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Elk Head CONSERVATION
Native fish, wildlife and their habitat
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On the Ground: The Oregon Conservation Strategy at Work

September 2008

While Wallowa County boasts some of the most beautiful, rugged and diverse country in the state, it is not immune to conservation concerns. Habitats in need of restoration include grasslands, aspen woodlands and riparian. This month, Vic Coggins, ODFW wildlife biologist and regional Conservation Strategy coordinator; Phil Shephard, The Nature Conservancy and the staff of Wallowa Resources talk about some of Strategy-related work going on in the area.

Contents

THE ZUMWALT: ITS PEOPLE, PLACES AND WILDLIFE

Zumwalt Prairie Preserve
From left: Phil Shephard, The Nature Conservancy, Michael Pope, ODFW Conservation Strategy coordinator, and Vic Coggins, ODFW biologist, tour the Zumwalt Prairie Preserve

In the far northeast corner of Oregon, at the foot of the Wallowa Mountains and just west of Hells Canyon, lies the wild, high plateau that is the Zumwalt Prairie, the last, largest remnant grassland of its kind in the west. A unique and valuable habitat, it is being conserved by an equally unique blend of conservationists, community organizations and cattle ranchers.

“This is the largest remaining bunchgrass prairie in North America,” says Phil Shephard, Northeast Oregon Stewardship director for The Nature Conservancy, which owns about 50 square miles in the area. “Without the stewardship of local landowners and other conservationists, this would have disappeared as well.”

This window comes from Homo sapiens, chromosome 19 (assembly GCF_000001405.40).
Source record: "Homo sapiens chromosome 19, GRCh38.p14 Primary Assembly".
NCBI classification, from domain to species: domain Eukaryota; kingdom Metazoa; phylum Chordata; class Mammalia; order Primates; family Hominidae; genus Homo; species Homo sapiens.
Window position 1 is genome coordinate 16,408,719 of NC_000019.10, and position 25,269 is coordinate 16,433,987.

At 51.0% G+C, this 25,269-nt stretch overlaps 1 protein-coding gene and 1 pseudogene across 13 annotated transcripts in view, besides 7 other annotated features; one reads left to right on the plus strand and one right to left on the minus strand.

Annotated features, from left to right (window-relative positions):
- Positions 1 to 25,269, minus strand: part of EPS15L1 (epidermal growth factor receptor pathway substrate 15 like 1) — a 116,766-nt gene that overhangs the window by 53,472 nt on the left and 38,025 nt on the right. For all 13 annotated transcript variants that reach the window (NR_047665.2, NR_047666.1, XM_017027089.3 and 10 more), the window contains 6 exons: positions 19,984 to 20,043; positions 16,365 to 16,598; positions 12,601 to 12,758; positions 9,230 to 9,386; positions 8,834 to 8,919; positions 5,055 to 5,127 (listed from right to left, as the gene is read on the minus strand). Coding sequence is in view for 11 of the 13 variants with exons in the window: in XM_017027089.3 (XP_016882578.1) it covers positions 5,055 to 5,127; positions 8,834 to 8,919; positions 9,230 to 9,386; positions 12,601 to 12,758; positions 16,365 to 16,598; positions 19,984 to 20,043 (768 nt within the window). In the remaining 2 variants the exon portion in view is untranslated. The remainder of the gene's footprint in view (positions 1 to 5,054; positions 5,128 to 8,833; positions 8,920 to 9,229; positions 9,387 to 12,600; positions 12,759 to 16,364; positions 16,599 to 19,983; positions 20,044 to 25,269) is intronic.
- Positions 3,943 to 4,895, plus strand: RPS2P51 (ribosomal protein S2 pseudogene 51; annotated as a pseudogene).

The Zumwalt, named for an early settler, is home to a wealth of wildlife—grassland birds successfully nest in the cover of bunchgrass, elk herds find shelter in the occasional aspen grove and one of the largest concentrations of hawks in the nation soar above the rolling prairie, hunting its plentiful prey. Pick-ups are seen traversing the gravel county roads and cowboys on horseback rotate cattle between grazing grounds.

Shephard stands on a ridge within The Nature Conservancy’s Zumwalt Prairie Preserve, the snowcapped Seven Devil Mountains at his back, looking out over the two-hundred-square-mile grassland, detailing some of The Nature Conservancy’s current research projects.

“In partnership with Oregon State University, we are studying the impact of livestock grazing on the habitat and wildlife by looking at a variety of grazing practices and intensities. The goal is to determine the most sustainable grazing practices to use, because this is a working landscape,” he explains.

Conservancy staff and university researchers also apply prescribed fire in certain areas and monitor its effect on native grasses, wildlife and insect communities. An aggressive noxious weeds management program is implemented in experimental plots—research results will help managers develop techniques for restoring degraded prairie lands. 

Vic Coggins
Vic Coggins and volunteers survey for sharp-tailed grouse on the prairie